In the contentious fight over Nevada’s stalled Education Savings Account program, there is one narrow issue upon which everyone seems to agree: the legality of the program must be determined, and quickly.
Nevada state officials, led by Treasurer Dan Schwartz, pushed the Nevada Supreme Court to grant an expedited hearing in a lawsuit filed by seven Nevada parents that seeks to declare the program unconstitutional. Carson City District Judge James Wilson last month granted an injunction that temporarily halts the program, prompting the state to appeal.
The plaintiffs in the case didn’t object to an accelerated schedule, and the Supreme Court granted the petition, which means briefs will be written and submitted over the course of about two months, as opposed to the usual six.
This is eminently a good thing: Resolving the legal challenges to the groundbreaking ESA program is in the best interests of everyone in Nevada, not least of whom are parents who have waited long enough to give their children a chance to escape failing public schools and enroll in private schools or pursue a more customized education.
“We are receiving letters from parents that have been sent to both our office and to [Nevada Supreme Court] Chief Justice James Hardesty concerned about the injunction and delay in implementing the ESA program,” Mr. Schwartz said in a statement the day before the court’s accelerated timeline was announced. “Thousands of Nevada parents are affected. Moreover, parents and schools have asked how to proceed for next year as well.”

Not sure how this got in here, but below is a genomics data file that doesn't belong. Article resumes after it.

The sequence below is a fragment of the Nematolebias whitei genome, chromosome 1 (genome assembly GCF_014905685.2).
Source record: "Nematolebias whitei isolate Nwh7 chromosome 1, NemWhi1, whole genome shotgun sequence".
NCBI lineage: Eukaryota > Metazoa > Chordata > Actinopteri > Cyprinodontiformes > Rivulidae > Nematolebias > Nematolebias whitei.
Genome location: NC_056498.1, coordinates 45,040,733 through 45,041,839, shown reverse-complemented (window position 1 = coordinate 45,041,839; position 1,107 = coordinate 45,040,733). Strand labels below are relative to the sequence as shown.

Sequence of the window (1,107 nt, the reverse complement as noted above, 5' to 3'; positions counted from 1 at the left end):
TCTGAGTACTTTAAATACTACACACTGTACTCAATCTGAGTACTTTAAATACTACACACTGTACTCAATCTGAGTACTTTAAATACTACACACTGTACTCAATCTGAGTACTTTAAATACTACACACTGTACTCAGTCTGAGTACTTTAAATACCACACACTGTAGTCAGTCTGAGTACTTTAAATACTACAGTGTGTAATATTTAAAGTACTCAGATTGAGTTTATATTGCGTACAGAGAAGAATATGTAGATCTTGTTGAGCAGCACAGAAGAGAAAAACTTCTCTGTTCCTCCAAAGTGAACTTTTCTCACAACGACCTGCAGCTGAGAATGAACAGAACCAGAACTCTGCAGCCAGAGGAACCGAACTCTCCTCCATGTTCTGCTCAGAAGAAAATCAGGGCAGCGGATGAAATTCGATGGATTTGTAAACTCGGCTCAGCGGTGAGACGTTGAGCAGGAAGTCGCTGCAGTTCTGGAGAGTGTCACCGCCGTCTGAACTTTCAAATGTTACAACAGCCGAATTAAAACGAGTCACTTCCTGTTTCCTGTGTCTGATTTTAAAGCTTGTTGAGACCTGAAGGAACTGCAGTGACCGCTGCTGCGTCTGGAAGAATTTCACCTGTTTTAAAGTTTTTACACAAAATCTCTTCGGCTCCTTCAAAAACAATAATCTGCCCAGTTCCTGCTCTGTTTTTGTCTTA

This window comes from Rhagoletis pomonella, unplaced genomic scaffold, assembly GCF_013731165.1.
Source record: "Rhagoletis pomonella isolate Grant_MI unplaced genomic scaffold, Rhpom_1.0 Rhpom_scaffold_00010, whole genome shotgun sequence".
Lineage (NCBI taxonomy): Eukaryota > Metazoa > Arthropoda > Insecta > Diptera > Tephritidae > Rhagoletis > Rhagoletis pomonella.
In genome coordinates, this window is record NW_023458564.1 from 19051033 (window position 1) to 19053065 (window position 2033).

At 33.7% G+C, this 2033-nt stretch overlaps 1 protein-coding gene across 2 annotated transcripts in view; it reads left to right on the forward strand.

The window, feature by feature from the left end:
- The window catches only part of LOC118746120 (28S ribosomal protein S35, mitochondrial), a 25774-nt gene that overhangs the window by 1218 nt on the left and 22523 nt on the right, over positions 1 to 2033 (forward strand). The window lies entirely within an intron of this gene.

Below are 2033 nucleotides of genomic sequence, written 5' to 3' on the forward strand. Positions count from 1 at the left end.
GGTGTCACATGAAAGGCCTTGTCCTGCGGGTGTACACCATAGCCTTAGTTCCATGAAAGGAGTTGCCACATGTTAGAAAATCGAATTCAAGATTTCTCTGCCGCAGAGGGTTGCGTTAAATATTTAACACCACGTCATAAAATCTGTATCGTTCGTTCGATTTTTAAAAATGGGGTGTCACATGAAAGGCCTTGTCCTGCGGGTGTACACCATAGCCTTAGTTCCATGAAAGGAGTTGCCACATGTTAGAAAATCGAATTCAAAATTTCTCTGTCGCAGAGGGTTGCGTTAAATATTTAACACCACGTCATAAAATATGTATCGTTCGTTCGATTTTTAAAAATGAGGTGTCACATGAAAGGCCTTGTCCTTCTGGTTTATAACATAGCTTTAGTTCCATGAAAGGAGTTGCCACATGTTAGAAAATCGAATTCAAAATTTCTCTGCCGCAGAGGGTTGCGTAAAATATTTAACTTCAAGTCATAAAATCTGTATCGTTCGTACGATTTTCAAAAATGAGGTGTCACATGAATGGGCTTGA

Now that the calendar question has been resolved, the court can address the merits of the case. We’ve long argued that the work of the Nevada Legislature in passing the ESA program should be given wide deference. Judge Wilson’s ruling — that the ESA program diverts money intended for public schools in violation of the state constitution — rests on an overly narrow reading of Article 11, Section 6.1 and 6.2. Although state education funds will be diverted from Nevada’s public schools in the ESA program, they will still be used exclusively for the purpose of educating students. (Other funds, including federal funds, will remain with the public school system, even if students elect to take classes elsewhere.)
This use of state funds is not only consistent with the purpose of Article 11 in general, but also with the specific language of Section 1, which says “The Legislature shall encourage by all suitable means the promotion of intellectual, literary, scientific, mining, mechanical, agricultural, and moral improvements.” Using taxpayer dollars to support the education of taxpayers’ children is certainly a suitable use of those funds, and clearly reflects the intent of the Legislature in passing the ESA program in the first place.
For that reason, we once more urge the Nevada Supreme Court to approach the ESA debate consistent with longstanding principles of interpretation, including especially the presumption of constitutionality of every bill passed by the Legislature and the heavy burden borne by challengers to prove a law is unconstitutional. The sooner the high court affirms the legality of the ESA program, the better for Nevada’s families and the state’s economy.